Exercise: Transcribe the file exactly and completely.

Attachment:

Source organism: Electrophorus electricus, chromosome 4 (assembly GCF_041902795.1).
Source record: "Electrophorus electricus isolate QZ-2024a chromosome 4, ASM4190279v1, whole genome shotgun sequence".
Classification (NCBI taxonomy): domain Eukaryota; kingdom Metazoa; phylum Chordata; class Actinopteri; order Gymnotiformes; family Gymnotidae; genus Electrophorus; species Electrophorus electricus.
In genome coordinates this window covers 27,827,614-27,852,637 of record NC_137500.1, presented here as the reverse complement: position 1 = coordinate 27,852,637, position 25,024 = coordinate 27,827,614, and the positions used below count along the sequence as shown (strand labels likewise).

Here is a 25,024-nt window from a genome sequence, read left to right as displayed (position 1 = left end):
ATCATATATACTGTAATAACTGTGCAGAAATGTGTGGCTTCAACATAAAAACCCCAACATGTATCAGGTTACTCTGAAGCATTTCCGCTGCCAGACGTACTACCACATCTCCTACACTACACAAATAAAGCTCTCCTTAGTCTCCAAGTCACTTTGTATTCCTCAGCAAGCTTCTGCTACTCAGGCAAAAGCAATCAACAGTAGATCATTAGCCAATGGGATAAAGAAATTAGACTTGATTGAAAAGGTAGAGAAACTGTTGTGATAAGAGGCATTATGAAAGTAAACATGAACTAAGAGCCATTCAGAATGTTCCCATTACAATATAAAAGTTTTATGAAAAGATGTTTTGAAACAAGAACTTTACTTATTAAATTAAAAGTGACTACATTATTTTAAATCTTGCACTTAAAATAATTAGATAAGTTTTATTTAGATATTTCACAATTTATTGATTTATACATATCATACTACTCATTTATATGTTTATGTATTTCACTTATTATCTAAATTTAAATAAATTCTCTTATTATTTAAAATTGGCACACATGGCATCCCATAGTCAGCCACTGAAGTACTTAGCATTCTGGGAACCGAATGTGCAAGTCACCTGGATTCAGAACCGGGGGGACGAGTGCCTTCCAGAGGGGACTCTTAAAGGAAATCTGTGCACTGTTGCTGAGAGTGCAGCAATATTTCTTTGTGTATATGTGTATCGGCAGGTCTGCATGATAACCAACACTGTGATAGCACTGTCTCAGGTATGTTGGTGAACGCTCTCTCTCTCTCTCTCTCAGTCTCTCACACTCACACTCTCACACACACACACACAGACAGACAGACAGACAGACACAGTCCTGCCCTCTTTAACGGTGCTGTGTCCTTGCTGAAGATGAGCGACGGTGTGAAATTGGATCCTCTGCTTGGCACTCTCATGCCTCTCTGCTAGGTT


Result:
Source organism: Electrophorus electricus, chromosome 4 (assembly GCF_041902795.1).
Source record: "Electrophorus electricus isolate QZ-2024a chromosome 4, ASM4190279v1, whole genome shotgun sequence".
Classification (NCBI taxonomy): domain Eukaryota; kingdom Metazoa; phylum Chordata; class Actinopteri; order Gymnotiformes; family Gymnotidae; genus Electrophorus; species Electrophorus electricus.
In genome coordinates this window covers 27,827,614-27,852,637 of record NC_137500.1, presented here as the reverse complement: position 1 = coordinate 27,852,637, position 25,024 = coordinate 27,827,614, and the positions used below count along the sequence as shown (strand labels likewise).

Here is a 25,024-nt window from a genome sequence, read left to right as displayed (position 1 = left end):
ATCATATATACTGTAATAACTGTGCAGAAATGTGTGGCTTCAACATAAAAACCCCAACATGTATCAGGTTACTCTGAAGCATTTCCGCTGCCAGACGTACTACCACATCTCCTACACTACACAAATAAAGCTCTCCTTAGTCTCCAAGTCACTTTGTATTCCTCAGCAAGCTTCTGCTACTCAGGCAAAAGCAATCAACAGTAGATCATTAGCCAATGGGATAAAGAAATTAGACTTGATTGAAAAGGTAGAGAAACTGTTGTGATAAGAGGCATTATGAAAGTAAACATGAACTAAGAGCCATTCAGAATGTTCCCATTACAATATAAAAGTTTTATGAAAAGATGTTTTGAAACAAGAACTTTACTTATTAAATTAAAAGTGACTACATTATTTTAAATCTTGCACTTAAAATAATTAGATAAGTTTTATTTAGATATTTCACAATTTATTGATTTATACATATCATACTACTCATTTATATGTTTATGTATTTCACTTATTATCTAAATTTAAATAAATTCTCTTATTATTTAAAATTGGCACACATGGCATCCCATAGTCAGCCACTGAAGTACTTAGCATTCTGGGAACCGAATGTGCAAGTCACCTGGATTCAGAACCGGGGGGACGAGTGCCTTCCAGAGGGGACTCTTAAAGGAAATCTGTGCACTGTTGCTGAGAGTGCAGCAATATTTCTTTGTGTATATGTGTATCGGCAGGTCTGCATGATAACCAACACTGTGATAGCACTGTCTCAGGTATGTTGGTGAACGCTCTCTCTCTCTCTCTCTCAGTCTCTCACACTCACACTCTCACACACACACACACAGACAGACAGACAGACAGACACAGTCCTGCCCTCTTTAACGGTGCTGTGTCCTTGCTGAAGATGAGCGACGGTGTGAAATTGGATCCTCTGCTTGGCACTCTCATGCCTCTCTGCTAGGTT